Holy Cross College is a pre-kindergarten-to-Year 12 Catholic school situated in the metropolitan area of Perth, Western Australia. As an Apple Distinguished School, the College is a global leader in contemporary, 21st century pedagogies that are Christ-centred and student-focused. The College’s Vision for Learning allows for all students to be engaged, challenged and progressing.
1. Innovative Rigour
At the end of 2018 as a part of the launch of our new Strategic Direction of the College, we invented the term ‘innovative rigour’. One of the arguments that people from traditional pedagogical backgrounds have against innovative pedagogies is that there is too much emphasis on engaging and interesting activities, and no rigour. This is not correct. Our use of the phrase innovative rigour captures the notion that 21st century pedagogies require teachers to make students sweat!
I like to use the idea of strength training as an analogy: When a person wants to build their muscles, they lift heavier weights then they have previously lifted, often with a person to spot them. This causes their muscles to slightly tear, repair and grow!
We need to be doing the same thing with our learning. If we remain comfortable and do not challenge students to go beyond what they have previously achieved, then we are not growing them. This is where the innovation comes in. If you are pushing a student beyond what they can already do, then you need to rethink how you progress them.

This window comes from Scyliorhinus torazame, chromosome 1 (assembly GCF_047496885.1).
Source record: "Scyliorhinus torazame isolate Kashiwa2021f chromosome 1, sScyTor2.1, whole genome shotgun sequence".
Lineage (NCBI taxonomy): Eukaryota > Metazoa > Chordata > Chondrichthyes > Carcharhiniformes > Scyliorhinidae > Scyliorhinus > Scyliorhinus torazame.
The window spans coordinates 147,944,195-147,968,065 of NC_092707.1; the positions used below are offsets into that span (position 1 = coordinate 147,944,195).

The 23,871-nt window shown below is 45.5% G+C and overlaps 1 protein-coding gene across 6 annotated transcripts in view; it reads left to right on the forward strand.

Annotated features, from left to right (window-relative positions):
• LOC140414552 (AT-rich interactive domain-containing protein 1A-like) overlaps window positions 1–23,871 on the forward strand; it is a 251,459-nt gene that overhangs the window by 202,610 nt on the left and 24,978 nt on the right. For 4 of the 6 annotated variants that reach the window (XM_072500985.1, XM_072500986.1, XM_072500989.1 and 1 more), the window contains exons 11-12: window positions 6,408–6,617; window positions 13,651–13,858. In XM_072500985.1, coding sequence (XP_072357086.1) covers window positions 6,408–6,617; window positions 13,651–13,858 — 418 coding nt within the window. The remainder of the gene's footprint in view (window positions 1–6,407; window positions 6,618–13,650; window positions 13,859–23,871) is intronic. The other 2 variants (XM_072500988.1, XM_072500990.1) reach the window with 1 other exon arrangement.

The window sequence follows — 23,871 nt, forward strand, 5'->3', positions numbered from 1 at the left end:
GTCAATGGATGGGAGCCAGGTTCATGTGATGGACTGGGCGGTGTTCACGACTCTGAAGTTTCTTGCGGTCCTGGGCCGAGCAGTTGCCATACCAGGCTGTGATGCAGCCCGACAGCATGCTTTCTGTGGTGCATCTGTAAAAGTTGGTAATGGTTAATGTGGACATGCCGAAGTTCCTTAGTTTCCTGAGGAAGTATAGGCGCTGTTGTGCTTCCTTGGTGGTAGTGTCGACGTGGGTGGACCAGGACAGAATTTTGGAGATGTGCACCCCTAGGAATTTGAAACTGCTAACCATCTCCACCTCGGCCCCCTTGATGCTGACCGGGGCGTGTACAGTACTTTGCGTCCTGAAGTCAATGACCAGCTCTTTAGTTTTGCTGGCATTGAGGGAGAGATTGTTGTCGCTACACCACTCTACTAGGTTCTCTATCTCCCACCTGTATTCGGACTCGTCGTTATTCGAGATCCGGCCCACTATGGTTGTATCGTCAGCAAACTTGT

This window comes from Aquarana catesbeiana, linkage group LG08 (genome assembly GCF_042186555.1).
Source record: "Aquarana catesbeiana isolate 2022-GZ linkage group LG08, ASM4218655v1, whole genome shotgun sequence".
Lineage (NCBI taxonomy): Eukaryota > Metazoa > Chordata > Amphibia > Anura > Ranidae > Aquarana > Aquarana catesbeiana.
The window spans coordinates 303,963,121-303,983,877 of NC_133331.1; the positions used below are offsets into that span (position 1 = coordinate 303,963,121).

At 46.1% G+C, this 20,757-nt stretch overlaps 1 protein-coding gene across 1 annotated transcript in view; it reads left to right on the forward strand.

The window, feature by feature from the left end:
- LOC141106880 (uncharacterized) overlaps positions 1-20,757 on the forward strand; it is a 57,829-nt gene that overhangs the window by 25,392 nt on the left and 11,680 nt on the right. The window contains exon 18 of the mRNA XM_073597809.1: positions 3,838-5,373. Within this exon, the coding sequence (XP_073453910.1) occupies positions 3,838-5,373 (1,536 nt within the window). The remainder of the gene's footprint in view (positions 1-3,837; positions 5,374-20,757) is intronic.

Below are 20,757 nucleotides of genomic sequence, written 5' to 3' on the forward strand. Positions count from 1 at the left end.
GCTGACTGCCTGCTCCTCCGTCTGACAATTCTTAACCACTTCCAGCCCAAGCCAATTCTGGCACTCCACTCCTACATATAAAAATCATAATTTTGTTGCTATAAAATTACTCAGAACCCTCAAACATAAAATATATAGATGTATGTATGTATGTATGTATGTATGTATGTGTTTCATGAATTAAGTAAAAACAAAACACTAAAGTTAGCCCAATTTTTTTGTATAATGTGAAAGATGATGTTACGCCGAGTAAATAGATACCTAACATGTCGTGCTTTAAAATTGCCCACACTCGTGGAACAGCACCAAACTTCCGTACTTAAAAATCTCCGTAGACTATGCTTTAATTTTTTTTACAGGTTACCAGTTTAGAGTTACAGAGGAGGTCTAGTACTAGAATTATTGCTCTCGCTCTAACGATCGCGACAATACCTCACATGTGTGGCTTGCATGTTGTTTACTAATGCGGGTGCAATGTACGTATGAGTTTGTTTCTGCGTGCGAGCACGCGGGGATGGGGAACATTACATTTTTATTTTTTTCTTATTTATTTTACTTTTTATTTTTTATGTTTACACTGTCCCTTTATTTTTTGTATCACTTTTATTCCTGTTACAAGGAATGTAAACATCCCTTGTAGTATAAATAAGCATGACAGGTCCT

We can all think of the time you have explained something to a student and they have given you that blank look. You then rack your brain to think of a different way to explain it – that’s innovation. Therefore, welcome to innovative rigour – push the students beyond what they can already do, and then rethink how you get them there!
Teaching in the 21st century is hard! The demands on teachers are ever-increasing but the industrial model hasn’t evolved to these demands. We differentiate learning, we personalise learning, and we grow students who are at significantly different levels of understanding and skill sets. To work in a silo doesn’t work. It takes a team to progress students!
We do that through a number of ways at Holy Cross. Firstly, we are at a slight advantage, because all of our learning spaces are created to allow for team teaching. Our K-6 classes are built without dividing walls, one space for two classes. Our Middle School and Senior School learning spaces all have large sliding doors to connect rooms. We timetable our core learning areas together so that team teaching can be leveraged.
Two teachers to 60 students is far more powerful than 1 teacher to 30 students. And, don’t forget what COVID-19 has taught us. Imagine having 1 teacher working with 20 select students, another teacher working with 20 other students, and then the final 20 students completing a lesson online. Then you can add an education assistant who could be leveraged, and even a parent helper. Suddenly, the realm of differentiation has changed dramatically!